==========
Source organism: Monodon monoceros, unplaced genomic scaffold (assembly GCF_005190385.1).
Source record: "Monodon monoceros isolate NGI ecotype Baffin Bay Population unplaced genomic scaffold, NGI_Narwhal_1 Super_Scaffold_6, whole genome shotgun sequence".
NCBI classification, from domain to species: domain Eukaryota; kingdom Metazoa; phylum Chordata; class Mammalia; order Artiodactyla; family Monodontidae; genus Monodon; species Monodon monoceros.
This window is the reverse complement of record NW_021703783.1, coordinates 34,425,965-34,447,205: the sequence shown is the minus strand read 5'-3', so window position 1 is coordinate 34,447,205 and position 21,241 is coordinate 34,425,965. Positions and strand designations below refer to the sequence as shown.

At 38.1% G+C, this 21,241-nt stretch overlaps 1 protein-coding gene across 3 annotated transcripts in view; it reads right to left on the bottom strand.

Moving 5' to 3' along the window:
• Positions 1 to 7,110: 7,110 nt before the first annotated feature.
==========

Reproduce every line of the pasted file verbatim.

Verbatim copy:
Source organism: Monodon monoceros, unplaced genomic scaffold (assembly GCF_005190385.1).
Source record: "Monodon monoceros isolate NGI ecotype Baffin Bay Population unplaced genomic scaffold, NGI_Narwhal_1 Super_Scaffold_6, whole genome shotgun sequence".
NCBI classification, from domain to species: domain Eukaryota; kingdom Metazoa; phylum Chordata; class Mammalia; order Artiodactyla; family Monodontidae; genus Monodon; species Monodon monoceros.
This window is the reverse complement of record NW_021703783.1, coordinates 34,425,965-34,447,205: the sequence shown is the minus strand read 5'-3', so window position 1 is coordinate 34,447,205 and position 21,241 is coordinate 34,425,965. Positions and strand designations below refer to the sequence as shown.

At 38.1% G+C, this 21,241-nt stretch overlaps 1 protein-coding gene across 3 annotated transcripts in view; it reads right to left on the bottom strand.

Moving 5' to 3' along the window:
• Positions 1 to 7,110: 7,110 nt before the first annotated feature.